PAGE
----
LOGAN | Final Trailer Released!


 In the near future, a weary Logan cares for an ailing Professor X in a hideout on the Mexican border. But Logan's attempts to hide from the world and his legacy are up-ended when a young mutant arrives, being pursued by dark forces. Check out the brand new trailer below.



            LOGAN hits theaters everywhere on March 3, 2017!
 

The Girl on the Train 4K Ultra HD Review

  • Actors: Emily Blunt, Rebecca Ferguson, Haley Bennett, Justin Theroux
  • Director: Tate Taylor
  • Disc Format: 4K
  • Language: English (Dolby Digital 2.0 Stereo), Portuguese (DTS 5.1), French (DTS 5.1), Spanish (DTS 5.1)
  • Subtitles: Portuguese, French, Spanish, English
  • Region: All Regions
  • Aspect Ratio: 1.85:1
  • Rated: R
  • Studio: Universal Studios Home Entertainment
  • Release Date: January 17, 2017
  • Digital Copy Expiration Date: May 2, 2018
  • Run Time: 112 minutes




        Considering the Paula Hawkins’ book that inspired this film was such a success, debuting at the top of the New York Times best sellers list and remaining there for fifteen weeks, I must assume that a great deal was lost in translation with this film adaptation. Much of the film feels entirely too derivative to inspire any real suspense, borrowing liberally from Gone Girl narratively while copying a number of cinematic elements from Alfred Hitchcock’s classic films. And even with a series of red herrings and a convoluted timeline, jumping back and forth while switching character perspective more than necessary, the final answer to the mystery is fairly obvious. Worse yet, the characters are never sympathetic enough for the audience to truly care about the resolution, regardless of how clever the film tries to be.

xXx: 15th Anniversary Blu-ray Review

  • Actors: Samuel Jackson, Vin Diesel, Asia Argento, Marton Csokas
  • Director: Rob Cohen
  • Film Format: AC-3, Dolby, Dubbed, Subtitled, Widescreen
  • Language: English
  • Subtitles: French, German, Portuguese, Russian, Czech, Croatian, Polish, Arabic, Italian, Korean, Mandarin Chinese, Dutch, Slovene, Bulgarian, Hungarian, Romanian, Icelandic, Thai, English, Spanish, Turkish, Greek, Serbian
  • Dubbed: Russian, Portuguese, Czech, French, German, Italian, Hungarian, Thai, Spanish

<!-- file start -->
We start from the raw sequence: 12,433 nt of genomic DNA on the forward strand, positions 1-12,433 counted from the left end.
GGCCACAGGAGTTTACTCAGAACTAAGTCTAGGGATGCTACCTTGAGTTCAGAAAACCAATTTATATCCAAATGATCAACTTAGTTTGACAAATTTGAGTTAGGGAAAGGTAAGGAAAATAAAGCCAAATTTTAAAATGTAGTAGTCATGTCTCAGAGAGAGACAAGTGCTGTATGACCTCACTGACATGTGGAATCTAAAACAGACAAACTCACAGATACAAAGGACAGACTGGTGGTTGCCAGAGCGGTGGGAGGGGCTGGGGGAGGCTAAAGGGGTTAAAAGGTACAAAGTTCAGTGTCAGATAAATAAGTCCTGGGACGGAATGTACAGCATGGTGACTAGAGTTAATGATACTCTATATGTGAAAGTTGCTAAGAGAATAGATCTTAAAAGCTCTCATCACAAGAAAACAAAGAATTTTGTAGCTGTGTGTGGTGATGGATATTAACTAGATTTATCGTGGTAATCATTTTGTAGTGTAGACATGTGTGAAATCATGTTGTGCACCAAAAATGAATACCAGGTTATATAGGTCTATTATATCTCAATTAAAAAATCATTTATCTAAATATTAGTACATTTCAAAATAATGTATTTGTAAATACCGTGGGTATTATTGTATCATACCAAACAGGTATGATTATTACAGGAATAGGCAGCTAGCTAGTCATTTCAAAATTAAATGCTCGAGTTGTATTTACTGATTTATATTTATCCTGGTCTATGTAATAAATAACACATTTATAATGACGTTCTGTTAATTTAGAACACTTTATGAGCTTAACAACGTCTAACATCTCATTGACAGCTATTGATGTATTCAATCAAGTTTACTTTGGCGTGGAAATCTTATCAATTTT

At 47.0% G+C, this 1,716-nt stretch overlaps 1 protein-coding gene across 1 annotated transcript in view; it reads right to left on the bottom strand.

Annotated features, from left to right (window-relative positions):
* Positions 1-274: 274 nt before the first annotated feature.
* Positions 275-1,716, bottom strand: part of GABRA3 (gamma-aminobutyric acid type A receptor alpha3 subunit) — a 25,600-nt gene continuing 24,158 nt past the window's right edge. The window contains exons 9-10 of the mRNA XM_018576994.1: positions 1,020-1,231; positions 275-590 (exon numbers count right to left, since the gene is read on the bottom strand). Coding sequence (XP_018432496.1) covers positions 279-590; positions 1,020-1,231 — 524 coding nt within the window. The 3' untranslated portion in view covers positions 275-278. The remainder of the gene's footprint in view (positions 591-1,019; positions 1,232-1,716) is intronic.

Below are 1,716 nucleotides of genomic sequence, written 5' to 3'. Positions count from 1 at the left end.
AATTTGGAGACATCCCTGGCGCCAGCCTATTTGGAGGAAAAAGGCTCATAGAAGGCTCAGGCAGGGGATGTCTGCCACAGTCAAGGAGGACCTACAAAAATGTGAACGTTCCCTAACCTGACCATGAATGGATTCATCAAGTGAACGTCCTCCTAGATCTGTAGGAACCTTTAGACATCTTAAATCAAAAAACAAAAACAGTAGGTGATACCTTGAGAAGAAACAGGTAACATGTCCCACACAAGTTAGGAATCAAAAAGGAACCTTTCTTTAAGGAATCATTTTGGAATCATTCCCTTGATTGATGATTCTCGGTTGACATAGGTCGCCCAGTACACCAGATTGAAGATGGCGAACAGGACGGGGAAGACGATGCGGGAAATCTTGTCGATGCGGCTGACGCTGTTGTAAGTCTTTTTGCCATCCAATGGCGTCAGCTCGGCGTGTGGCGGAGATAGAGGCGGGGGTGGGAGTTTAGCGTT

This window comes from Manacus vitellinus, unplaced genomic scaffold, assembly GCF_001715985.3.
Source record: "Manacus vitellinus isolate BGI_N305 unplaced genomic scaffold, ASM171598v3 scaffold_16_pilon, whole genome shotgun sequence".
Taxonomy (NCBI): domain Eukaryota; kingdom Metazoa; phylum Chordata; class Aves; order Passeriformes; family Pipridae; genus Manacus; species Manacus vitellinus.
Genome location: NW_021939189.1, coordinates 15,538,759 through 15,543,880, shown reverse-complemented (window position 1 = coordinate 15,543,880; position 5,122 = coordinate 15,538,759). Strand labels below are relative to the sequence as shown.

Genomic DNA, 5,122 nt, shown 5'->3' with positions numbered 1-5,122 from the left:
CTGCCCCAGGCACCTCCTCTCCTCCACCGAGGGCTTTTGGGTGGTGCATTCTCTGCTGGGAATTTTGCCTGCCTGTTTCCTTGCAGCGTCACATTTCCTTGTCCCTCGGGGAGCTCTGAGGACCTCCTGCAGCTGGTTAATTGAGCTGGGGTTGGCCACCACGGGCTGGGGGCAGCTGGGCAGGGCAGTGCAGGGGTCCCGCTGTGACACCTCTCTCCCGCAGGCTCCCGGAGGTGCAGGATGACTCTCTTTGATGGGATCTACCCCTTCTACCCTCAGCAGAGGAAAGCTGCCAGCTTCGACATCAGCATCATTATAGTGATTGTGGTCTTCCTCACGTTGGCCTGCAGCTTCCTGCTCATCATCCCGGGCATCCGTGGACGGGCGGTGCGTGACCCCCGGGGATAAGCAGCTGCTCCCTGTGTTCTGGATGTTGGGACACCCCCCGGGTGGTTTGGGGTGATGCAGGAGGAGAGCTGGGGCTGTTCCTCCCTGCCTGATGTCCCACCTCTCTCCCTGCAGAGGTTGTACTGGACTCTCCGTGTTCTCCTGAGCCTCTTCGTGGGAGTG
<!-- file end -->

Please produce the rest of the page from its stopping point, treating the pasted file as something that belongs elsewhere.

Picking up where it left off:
• Region: All Regions
  • Aspect Ratio: 2.40:1
  • Rated:
    PG-13
  • Studio: Sony Pictures Home Entertainment
  • Release Date: January 10, 2017
  • Digital Copy Expiration Date: December 31, 2019
  • Run Time: 124 minutes




            When I first reviewed xXx upon its theatrical release just under fifteen years ago, I viewed the film as a cheap attempt to cash in on Vin Diesel’s limited fame from The Fast and the Furious. I pointed out that the extreme sports spy film was “the perfect example of a summer film: it's got tons of non-stop action, bad one-liners, and about as much sex and violence as can be crammed into a PG-13 film.” I also remarked that it was the kind of film that made me glad summer was almost over. At the time this subversive James Bond rip-off felt mindless and derivative, which is a feeling that has only been enhanced by numerous other entries into this field since its release, including the sophomoric Kingsman: The Secret Service and an even worse xXx sequel starring Ice Cube as Diesel’s replacement.

The Free World DVD Review

  • Actors: Boyd Holbrook, Elisabeth Moss, Octavia Spencer
  • Director: Jason Lew
  • Format: Color, NTSC, Widescreen
  • Language: English
  • Region: Region 1
  • Number of discs: 1
  • Rated: R
  • Studio: MPI HOME VIDEO
  • DVD Release Date: January 17, 2017
  • Run Time: 102 minutes




        It would be easy to dismiss the faults in The Free World as a result of it being Jason Lew’s directorial debut, but this is his sophomore film as a screenwriter and that is also where the largest problems are in the film. And to blame the direction would mean ignoring the strongest element of the film, which is the acting. Certainly much of the credit goes to the lead performers, though Lew must have done something right, even if that was simply getting out of the way to let these veteran actors thrive. Unfortunately, these strengths are overshadowed by the fact that The Free World is embarrassingly similar to another performance-based crime film from only a couple years ago.